Field work is often seen as the glamorous part of science, where researchers get to experience the outdoors and be close to the subjects that they study. The sad reality is though that most scientists spend their time analyzing and processing data on computer screens at office desks. For Myra Scholze, a Fish and Wildlife Technician, for the Alaska Department of Fish and Game (ADFG), this is no unfamiliar territory.
Scholze began working for the ADFG seven years ago in the sport fisheries division in Kodiak. Two years ago, she began doing research for ADFG near Chignik, Alaska on the Alaskan Peninsula. The community of Chignik is primarily a fishing village that relies on the commercial and subsistence fisheries there.
Scholze’s work with ADFG helps manage those fisheries to maintain their sustainability. Her work is to count the salmon that swim up river between May and September.
“Counting the fish is what tells fish and game when to open and close commercial fisheries,” Scholze said. “For each day of the month, in June and July, there’s escapement goals you’re supposed to meet that indicate that you’re going to meet your total number of fish that’s needed to maintain a sustainable run. We count the fish up and meet those goals then the manager at Chignik decides when and what areas to open and for how long.”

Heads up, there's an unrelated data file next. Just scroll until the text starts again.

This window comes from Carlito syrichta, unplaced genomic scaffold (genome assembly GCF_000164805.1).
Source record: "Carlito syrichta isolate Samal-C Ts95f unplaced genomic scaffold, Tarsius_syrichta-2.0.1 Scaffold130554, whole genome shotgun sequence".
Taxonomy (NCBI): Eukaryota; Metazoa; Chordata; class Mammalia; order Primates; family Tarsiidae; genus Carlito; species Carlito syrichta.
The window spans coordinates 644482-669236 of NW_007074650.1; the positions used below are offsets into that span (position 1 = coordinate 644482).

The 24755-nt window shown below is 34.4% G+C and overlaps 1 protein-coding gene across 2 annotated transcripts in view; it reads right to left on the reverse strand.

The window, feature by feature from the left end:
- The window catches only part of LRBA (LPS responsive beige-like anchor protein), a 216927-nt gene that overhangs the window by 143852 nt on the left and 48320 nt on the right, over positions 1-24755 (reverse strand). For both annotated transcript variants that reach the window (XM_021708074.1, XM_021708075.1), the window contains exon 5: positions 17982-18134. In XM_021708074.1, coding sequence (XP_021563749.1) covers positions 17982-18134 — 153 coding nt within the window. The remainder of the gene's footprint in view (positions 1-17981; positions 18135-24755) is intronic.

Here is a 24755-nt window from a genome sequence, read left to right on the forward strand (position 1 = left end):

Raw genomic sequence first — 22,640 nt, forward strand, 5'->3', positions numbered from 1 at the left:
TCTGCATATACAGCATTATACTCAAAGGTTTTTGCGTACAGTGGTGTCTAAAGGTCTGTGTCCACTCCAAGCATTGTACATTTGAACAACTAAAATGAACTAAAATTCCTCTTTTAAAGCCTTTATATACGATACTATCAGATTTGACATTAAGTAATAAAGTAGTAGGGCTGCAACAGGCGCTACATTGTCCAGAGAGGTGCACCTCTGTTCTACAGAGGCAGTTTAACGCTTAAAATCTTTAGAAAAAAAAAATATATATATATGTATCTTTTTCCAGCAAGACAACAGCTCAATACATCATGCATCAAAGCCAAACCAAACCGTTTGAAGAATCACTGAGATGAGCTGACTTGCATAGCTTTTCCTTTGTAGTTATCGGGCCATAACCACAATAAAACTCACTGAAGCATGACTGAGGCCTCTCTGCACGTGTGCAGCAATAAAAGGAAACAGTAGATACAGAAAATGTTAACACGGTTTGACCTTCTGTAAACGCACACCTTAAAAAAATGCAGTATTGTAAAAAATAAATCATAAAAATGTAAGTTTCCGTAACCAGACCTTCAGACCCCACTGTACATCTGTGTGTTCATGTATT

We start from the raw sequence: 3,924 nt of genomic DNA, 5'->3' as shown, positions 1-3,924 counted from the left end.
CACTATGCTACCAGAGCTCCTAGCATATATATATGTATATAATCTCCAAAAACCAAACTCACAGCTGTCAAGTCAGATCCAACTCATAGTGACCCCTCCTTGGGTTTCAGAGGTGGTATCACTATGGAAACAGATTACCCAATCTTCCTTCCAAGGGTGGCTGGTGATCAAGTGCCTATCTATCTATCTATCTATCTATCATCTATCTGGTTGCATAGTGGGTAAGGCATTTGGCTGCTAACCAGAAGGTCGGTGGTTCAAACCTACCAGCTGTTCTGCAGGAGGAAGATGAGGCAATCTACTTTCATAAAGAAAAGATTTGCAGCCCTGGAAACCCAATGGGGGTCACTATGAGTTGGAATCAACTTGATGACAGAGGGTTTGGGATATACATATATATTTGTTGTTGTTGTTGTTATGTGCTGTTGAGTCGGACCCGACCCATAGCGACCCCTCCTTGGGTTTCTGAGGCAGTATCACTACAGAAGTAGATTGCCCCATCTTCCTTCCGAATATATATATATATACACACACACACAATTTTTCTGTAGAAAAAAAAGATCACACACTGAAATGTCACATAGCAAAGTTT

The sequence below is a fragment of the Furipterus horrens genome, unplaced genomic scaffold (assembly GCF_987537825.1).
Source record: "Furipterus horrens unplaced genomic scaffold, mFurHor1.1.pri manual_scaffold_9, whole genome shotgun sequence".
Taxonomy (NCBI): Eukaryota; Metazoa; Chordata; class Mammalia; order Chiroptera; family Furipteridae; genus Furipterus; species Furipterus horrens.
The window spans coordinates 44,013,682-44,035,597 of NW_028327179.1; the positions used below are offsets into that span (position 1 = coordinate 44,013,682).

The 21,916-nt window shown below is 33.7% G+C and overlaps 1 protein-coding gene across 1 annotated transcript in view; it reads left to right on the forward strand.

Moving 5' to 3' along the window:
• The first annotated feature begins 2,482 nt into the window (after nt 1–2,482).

Specifically, Scholze is funded through a grant that is comparing and trying to find the correlation between fish counts made on a weir or on a sonar. The two fish counting methods generate a massive amount of data that must be processed.
Weir measurements are made by forcing salmon through a bottleneck in the river, the weir itself, and recording video of the salmon as they pass by. Researchers then go back and count how many individual salmon pass the camera lens.
Sonar doesn’t record video in a traditional sense, but rather records how sound moves through water. Sonar data is collected on both banks of the river and then a researcher must sit and watch back each of the videos and count how many fish blips they see on screen.
“We have two sonars and every ten minutes they create a file that looks kind of like a fish finder on a boat. That’s what you’re counting,” said Scholze. “Every bank creates 144 files per day, we have a sonar on each bank of the river, so we are creating 288 files a day. Over a month you’re creating about 10,000 files and that’s why we have such a back log and why I count files.”
The massive amount of data and the nearly real-time nature (the videos can be sped up slightly when only a few fish are moving by) of watching back the files and counting fish makes for long work hours. Scholze has spent months outside of Chignik in the Kodiak ADFG office, in addition to long evenings at the bunkhouse in Chignik, just counting back fish on videos, so finding a correlation between weir and sonar counts may take years to come. The preliminary conclusions about correlation can’t even be made yet.
“They’ve looked at it [the correlation], but we don’t have enough done from 2016 yet.” Scholze said.